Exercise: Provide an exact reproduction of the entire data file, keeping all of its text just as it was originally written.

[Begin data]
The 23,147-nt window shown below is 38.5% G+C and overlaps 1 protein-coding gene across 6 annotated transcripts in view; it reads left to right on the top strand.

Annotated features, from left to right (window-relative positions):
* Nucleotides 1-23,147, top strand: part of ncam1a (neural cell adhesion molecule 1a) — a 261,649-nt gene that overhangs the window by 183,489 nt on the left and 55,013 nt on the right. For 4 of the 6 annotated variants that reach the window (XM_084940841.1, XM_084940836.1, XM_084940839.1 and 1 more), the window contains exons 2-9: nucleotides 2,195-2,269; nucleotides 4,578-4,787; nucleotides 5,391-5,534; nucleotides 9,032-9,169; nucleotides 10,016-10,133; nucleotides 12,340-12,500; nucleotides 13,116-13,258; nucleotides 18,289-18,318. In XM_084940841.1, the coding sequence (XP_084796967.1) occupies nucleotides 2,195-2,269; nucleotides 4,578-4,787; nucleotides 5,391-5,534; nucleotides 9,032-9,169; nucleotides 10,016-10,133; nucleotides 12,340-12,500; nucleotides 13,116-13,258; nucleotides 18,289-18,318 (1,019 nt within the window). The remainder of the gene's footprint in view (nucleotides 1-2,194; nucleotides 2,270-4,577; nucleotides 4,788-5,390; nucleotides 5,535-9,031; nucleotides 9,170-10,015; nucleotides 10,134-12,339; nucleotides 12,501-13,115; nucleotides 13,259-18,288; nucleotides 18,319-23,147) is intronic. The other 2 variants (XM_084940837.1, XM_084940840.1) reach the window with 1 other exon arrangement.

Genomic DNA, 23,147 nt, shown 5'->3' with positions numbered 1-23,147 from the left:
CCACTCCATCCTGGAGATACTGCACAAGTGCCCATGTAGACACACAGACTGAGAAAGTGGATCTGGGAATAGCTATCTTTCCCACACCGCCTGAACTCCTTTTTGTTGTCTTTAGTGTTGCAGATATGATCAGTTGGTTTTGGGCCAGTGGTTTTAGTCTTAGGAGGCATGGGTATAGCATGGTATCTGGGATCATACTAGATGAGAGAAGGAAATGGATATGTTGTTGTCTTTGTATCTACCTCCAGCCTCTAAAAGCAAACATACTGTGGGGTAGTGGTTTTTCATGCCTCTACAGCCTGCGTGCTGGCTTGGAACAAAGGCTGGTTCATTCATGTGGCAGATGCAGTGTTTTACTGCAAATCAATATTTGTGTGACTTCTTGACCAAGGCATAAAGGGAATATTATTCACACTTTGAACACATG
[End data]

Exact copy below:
The 23,147-nt window shown below is 38.5% G+C and overlaps 1 protein-coding gene across 6 annotated transcripts in view; it reads left to right on the top strand.

Annotated features, from left to right (window-relative positions):
* Nucleotides 1-23,147, top strand: part of ncam1a (neural cell adhesion molecule 1a) — a 261,649-nt gene that overhangs the window by 183,489 nt on the left and 55,013 nt on the right. For 4 of the 6 annotated variants that reach the window (XM_084940841.1, XM_084940836.1, XM_084940839.1 and 1 more), the window contains exons 2-9: nucleotides 2,195-2,269; nucleotides 4,578-4,787; nucleotides 5,391-5,534; nucleotides 9,032-9,169; nucleotides 10,016-10,133; nucleotides 12,340-12,500; nucleotides 13,116-13,258; nucleotides 18,289-18,318. In XM_084940841.1, the coding sequence (XP_084796967.1) occupies nucleotides 2,195-2,269; nucleotides 4,578-4,787; nucleotides 5,391-5,534; nucleotides 9,032-9,169; nucleotides 10,016-10,133; nucleotides 12,340-12,500; nucleotides 13,116-13,258; nucleotides 18,289-18,318 (1,019 nt within the window). The remainder of the gene's footprint in view (nucleotides 1-2,194; nucleotides 2,270-4,577; nucleotides 4,788-5,390; nucleotides 5,535-9,031; nucleotides 9,170-10,015; nucleotides 10,134-12,339; nucleotides 12,501-13,115; nucleotides 13,259-18,288; nucleotides 18,319-23,147) is intronic. The other 2 variants (XM_084940837.1, XM_084940840.1) reach the window with 1 other exon arrangement.

Genomic DNA, 23,147 nt, shown 5'->3' with positions numbered 1-23,147 from the left:
CCACTCCATCCTGGAGATACTGCACAAGTGCCCATGTAGACACACAGACTGAGAAAGTGGATCTGGGAATAGCTATCTTTCCCACACCGCCTGAACTCCTTTTTGTTGTCTTTAGTGTTGCAGATATGATCAGTTGGTTTTGGGCCAGTGGTTTTAGTCTTAGGAGGCATGGGTATAGCATGGTATCTGGGATCATACTAGATGAGAGAAGGAAATGGATATGTTGTTGTCTTTGTATCTACCTCCAGCCTCTAAAAGCAAACATACTGTGGGGTAGTGGTTTTTCATGCCTCTACAGCCTGCGTGCTGGCTTGGAACAAAGGCTGGTTCATTCATGTGGCAGATGCAGTGTTTTACTGCAAATCAATATTTGTGTGACTTCTTGACCAAGGCATAAAGGGAATATTATTCACACTTTGAACACATG